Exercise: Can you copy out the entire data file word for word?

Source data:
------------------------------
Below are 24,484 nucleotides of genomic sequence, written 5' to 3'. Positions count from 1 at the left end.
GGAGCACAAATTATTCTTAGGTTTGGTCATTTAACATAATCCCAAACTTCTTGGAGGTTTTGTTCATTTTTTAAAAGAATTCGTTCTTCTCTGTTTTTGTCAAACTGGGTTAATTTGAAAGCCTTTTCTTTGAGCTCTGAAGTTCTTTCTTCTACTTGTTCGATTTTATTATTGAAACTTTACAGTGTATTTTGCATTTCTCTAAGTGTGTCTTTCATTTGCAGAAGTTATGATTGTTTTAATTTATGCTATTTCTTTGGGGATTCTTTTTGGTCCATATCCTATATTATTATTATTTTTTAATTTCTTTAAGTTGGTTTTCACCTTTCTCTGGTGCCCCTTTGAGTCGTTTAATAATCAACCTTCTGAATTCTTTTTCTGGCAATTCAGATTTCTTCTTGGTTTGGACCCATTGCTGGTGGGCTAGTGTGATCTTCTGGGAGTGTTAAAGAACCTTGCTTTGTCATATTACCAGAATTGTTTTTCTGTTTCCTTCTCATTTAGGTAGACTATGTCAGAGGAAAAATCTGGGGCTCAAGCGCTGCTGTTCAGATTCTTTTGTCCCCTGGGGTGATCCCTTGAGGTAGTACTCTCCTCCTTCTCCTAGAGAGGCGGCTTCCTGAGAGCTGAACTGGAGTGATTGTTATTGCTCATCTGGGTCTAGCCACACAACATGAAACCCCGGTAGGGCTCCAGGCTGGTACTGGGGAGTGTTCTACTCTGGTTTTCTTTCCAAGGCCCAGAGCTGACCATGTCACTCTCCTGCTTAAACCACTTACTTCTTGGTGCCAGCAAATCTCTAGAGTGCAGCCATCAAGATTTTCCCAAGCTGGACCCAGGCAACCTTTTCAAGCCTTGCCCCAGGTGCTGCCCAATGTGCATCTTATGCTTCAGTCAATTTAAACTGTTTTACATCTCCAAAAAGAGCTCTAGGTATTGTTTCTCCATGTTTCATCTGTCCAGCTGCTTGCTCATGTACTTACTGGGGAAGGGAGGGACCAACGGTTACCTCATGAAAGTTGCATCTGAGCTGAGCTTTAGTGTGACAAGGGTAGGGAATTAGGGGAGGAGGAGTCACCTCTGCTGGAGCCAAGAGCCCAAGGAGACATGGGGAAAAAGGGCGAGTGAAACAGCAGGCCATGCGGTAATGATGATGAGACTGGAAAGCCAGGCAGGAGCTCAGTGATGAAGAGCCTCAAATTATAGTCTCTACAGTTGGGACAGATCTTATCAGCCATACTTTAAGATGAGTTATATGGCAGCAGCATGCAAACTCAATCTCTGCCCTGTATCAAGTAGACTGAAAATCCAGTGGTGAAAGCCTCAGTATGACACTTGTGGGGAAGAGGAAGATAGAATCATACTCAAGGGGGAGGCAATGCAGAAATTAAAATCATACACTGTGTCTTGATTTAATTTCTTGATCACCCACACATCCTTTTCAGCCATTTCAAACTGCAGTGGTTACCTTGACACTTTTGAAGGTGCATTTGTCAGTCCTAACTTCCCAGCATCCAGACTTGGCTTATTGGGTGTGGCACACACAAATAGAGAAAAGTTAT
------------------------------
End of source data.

Below are 24,484 nucleotides of genomic sequence, written 5' to 3'. Positions count from 1 at the left end.
GGAGCACAAATTATTCTTAGGTTTGGTCATTTAACATAATCCCAAACTTCTTGGAGGTTTTGTTCATTTTTTAAAAGAATTCGTTCTTCTCTGTTTTTGTCAAACTGGGTTAATTTGAAAGCCTTTTCTTTGAGCTCTGAAGTTCTTTCTTCTACTTGTTCGATTTTATTATTGAAACTTTACAGTGTATTTTGCATTTCTCTAAGTGTGTCTTTCATTTGCAGAAGTTATGATTGTTTTAATTTATGCTATTTCTTTGGGGATTCTTTTTGGTCCATATCCTATATTATTATTATTTTTTAATTTCTTTAAGTTGGTTTTCACCTTTCTCTGGTGCCCCTTTGAGTCGTTTAATAATCAACCTTCTGAATTCTTTTTCTGGCAATTCAGATTTCTTCTTGGTTTGGACCCATTGCTGGTGGGCTAGTGTGATCTTCTGGGAGTGTTAAAGAACCTTGCTTTGTCATATTACCAGAATTGTTTTTCTGTTTCCTTCTCATTTAGGTAGACTATGTCAGAGGAAAAATCTGGGGCTCAAGCGCTGCTGTTCAGATTCTTTTGTCCCCTGGGGTGATCCCTTGAGGTAGTACTCTCCTCCTTCTCCTAGAGAGGCGGCTTCCTGAGAGCTGAACTGGAGTGATTGTTATTGCTCATCTGGGTCTAGCCACACAACATGAAACCCCGGTAGGGCTCCAGGCTGGTACTGGGGAGTGTTCTACTCTGGTTTTCTTTCCAAGGCCCAGAGCTGACCATGTCACTCTCCTGCTTAAACCACTTACTTCTTGGTGCCAGCAAATCTCTAGAGTGCAGCCATCAAGATTTTCCCAAGCTGGACCCAGGCAACCTTTTCAAGCCTTGCCCCAGGTGCTGCCCAATGTGCATCTTATGCTTCAGTCAATTTAAACTGTTTTACATCTCCAAAAAGAGCTCTAGGTATTGTTTCTCCATGTTTCATCTGTCCAGCTGCTTGCTCATGTACTTACTGGGGAAGGGAGGGACCAACGGTTACCTCATGAAAGTTGCATCTGAGCTGAGCTTTAGTGTGACAAGGGTAGGGAATTAGGGGAGGAGGAGTCACCTCTGCTGGAGCCAAGAGCCCAAGGAGACATGGGGAAAAAGGGCGAGTGAAACAGCAGGCCATGCGGTAATGATGATGAGACTGGAAAGCCAGGCAGGAGCTCAGTGATGAAGAGCCTCAAATTATAGTCTCTACAGTTGGGACAGATCTTATCAGCCATACTTTAAGATGAGTTATATGGCAGCAGCATGCAAACTCAATCTCTGCCCTGTATCAAGTAGACTGAAAATCCAGTGGTGAAAGCCTCAGTATGACACTTGTGGGGAAGAGGAAGATAGAATCATACTCAAGGGGGAGGCAATGCAGAAATTAAAATCATACACTGTGTCTTGATTTAATTTCTTGATCACCCACACATCCTTTTCAGCCATTTCAAACTGCAGTGGTTACCTTGACACTTTTGAAGGTGCATTTGTCAGTCCTAACTTCCCAGCATCCAGACTTGGCTTATTGGGTGTGGCACACACAAATAGAGAAAAGTTAT